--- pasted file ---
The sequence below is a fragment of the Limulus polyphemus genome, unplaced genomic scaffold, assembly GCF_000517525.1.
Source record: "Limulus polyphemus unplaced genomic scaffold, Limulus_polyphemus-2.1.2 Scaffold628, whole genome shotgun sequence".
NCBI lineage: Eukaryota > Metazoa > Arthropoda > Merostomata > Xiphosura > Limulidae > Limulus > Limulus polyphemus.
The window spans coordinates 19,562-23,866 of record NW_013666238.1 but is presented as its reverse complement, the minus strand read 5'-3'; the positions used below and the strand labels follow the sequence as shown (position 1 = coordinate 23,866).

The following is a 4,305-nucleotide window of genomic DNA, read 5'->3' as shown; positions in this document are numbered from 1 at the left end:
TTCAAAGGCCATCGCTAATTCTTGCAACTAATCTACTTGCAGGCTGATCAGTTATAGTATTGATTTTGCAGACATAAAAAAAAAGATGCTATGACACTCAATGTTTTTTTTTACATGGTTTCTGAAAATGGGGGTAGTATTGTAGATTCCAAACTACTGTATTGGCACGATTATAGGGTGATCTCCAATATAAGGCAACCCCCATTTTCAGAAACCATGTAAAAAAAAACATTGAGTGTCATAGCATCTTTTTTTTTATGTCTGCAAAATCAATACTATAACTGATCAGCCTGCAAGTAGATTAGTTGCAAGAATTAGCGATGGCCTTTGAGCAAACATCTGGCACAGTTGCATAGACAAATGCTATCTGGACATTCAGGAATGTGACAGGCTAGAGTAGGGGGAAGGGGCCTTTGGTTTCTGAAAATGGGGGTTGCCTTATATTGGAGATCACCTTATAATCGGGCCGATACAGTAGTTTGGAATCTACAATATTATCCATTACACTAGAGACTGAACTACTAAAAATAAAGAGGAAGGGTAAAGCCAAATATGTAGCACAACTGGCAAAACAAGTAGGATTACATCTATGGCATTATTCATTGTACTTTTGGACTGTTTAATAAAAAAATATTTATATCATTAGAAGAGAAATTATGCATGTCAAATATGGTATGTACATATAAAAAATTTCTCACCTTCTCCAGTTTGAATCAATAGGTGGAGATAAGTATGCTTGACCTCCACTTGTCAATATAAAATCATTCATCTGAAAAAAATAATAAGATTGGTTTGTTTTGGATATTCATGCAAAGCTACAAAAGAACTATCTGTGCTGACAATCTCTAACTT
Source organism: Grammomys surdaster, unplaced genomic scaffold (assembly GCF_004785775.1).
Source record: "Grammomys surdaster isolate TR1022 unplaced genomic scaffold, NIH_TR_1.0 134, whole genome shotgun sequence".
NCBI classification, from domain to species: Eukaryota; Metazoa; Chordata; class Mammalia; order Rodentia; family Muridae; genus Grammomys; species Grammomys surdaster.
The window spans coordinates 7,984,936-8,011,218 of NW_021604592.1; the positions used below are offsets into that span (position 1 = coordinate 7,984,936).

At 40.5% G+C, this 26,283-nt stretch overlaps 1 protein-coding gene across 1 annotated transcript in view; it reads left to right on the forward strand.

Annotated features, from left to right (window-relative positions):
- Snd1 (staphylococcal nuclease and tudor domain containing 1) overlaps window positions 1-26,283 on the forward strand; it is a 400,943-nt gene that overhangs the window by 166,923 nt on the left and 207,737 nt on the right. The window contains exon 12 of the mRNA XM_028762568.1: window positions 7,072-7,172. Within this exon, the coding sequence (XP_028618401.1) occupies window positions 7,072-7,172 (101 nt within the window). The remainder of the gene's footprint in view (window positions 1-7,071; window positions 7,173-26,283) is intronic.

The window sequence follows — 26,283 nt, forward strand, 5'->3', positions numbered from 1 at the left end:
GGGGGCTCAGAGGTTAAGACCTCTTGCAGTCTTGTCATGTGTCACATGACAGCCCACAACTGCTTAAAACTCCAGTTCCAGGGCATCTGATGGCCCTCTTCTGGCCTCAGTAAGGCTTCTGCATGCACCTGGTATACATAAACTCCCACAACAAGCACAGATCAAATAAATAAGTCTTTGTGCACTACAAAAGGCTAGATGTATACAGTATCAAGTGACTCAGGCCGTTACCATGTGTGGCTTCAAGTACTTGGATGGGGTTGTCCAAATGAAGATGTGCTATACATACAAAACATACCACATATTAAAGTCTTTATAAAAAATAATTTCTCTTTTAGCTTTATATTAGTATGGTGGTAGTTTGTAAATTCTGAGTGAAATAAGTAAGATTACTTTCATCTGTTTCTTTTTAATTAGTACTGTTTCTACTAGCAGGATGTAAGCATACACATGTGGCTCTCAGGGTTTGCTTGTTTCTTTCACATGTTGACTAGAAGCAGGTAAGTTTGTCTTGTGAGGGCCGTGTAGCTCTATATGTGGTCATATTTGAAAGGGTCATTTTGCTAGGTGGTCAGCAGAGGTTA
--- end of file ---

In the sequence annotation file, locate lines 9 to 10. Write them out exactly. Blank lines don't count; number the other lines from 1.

NCBI classification, from domain to species: Eukaryota; Metazoa; Chordata; class Mammalia; order Rodentia; family Muridae; genus Grammomys; species Grammomys surdaster.
The window spans coordinates 7,984,936-8,011,218 of NW_021604592.1; the positions used below are offsets into that span (position 1 = coordinate 7,984,936).